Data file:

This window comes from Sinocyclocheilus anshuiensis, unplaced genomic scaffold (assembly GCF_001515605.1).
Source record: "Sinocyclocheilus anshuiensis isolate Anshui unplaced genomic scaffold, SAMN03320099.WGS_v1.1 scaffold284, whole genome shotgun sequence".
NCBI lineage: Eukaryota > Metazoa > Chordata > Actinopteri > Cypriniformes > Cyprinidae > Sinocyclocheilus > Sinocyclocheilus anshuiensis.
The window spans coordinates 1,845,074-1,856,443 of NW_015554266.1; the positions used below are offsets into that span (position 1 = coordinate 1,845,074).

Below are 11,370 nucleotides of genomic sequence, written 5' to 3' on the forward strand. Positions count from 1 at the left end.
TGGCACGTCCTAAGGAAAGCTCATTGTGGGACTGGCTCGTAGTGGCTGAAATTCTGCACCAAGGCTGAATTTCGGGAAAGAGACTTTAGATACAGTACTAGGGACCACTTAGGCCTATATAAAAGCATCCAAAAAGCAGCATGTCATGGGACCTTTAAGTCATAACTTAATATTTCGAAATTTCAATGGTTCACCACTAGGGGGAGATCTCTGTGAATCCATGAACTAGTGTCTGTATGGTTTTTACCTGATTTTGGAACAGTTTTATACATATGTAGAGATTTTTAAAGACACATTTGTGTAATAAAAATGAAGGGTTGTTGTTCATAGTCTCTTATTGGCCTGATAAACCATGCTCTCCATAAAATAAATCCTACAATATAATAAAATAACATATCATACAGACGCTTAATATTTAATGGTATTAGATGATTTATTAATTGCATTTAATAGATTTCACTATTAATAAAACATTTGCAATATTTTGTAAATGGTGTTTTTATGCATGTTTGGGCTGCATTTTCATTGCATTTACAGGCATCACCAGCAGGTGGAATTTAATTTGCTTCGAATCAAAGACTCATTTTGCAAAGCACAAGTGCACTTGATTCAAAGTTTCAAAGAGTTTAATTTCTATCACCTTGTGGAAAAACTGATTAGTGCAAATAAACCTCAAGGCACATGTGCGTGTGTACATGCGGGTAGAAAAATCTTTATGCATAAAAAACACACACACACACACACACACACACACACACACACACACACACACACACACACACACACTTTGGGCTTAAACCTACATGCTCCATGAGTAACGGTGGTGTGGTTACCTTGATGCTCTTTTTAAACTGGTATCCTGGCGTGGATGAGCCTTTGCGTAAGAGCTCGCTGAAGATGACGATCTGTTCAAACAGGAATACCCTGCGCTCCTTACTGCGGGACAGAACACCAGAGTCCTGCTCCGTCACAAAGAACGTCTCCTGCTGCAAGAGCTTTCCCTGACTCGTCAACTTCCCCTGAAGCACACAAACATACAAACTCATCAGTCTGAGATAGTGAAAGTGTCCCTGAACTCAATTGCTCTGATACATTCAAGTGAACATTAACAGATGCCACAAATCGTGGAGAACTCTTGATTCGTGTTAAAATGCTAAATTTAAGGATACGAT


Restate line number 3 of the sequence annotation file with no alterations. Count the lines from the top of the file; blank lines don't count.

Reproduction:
NCBI lineage: Eukaryota > Metazoa > Chordata > Actinopteri > Cypriniformes > Cyprinidae > Sinocyclocheilus > Sinocyclocheilus anshuiensis.